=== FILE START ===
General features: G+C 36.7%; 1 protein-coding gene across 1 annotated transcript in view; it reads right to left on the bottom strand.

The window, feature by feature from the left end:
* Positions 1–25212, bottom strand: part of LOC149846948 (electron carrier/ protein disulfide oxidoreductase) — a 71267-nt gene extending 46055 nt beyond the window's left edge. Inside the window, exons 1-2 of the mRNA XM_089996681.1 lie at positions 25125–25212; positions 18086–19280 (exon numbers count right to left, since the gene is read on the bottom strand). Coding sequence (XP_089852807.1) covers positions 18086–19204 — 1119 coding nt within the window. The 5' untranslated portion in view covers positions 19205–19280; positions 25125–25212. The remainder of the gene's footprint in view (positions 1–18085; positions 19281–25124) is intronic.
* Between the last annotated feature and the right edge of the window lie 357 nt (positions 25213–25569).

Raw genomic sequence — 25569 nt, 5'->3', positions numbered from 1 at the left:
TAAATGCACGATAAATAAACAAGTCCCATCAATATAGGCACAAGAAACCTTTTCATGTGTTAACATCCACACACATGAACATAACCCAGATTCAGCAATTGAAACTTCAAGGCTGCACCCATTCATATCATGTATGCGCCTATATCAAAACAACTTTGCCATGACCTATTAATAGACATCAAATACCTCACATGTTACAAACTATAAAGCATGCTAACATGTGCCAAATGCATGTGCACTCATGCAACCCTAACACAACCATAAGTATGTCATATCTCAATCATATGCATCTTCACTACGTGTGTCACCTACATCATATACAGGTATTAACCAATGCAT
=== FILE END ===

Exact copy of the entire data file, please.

General features: G+C 36.7%; 1 protein-coding gene across 1 annotated transcript in view; it reads right to left on the bottom strand.

The window, feature by feature from the left end:
* Positions 1–25212, bottom strand: part of LOC149846948 (electron carrier/ protein disulfide oxidoreductase) — a 71267-nt gene extending 46055 nt beyond the window's left edge. Inside the window, exons 1-2 of the mRNA XM_089996681.1 lie at positions 25125–25212; positions 18086–19280 (exon numbers count right to left, since the gene is read on the bottom strand). Coding sequence (XP_089852807.1) covers positions 18086–19204 — 1119 coding nt within the window. The 5' untranslated portion in view covers positions 19205–19280; positions 25125–25212. The remainder of the gene's footprint in view (positions 1–18085; positions 19281–25124) is intronic.
* Between the last annotated feature and the right edge of the window lie 357 nt (positions 25213–25569).

Raw genomic sequence — 25569 nt, 5'->3', positions numbered from 1 at the left:
TAAATGCACGATAAATAAACAAGTCCCATCAATATAGGCACAAGAAACCTTTTCATGTGTTAACATCCACACACATGAACATAACCCAGATTCAGCAATTGAAACTTCAAGGCTGCACCCATTCATATCATGTATGCGCCTATATCAAAACAACTTTGCCATGACCTATTAATAGACATCAAATACCTCACATGTTACAAACTATAAAGCATGCTAACATGTGCCAAATGCATGTGCACTCATGCAACCCTAACACAACCATAAGTATGTCATATCTCAATCATATGCATCTTCACTACGTGTGTCACCTACATCATATACAGGTATTAACCAATGCAT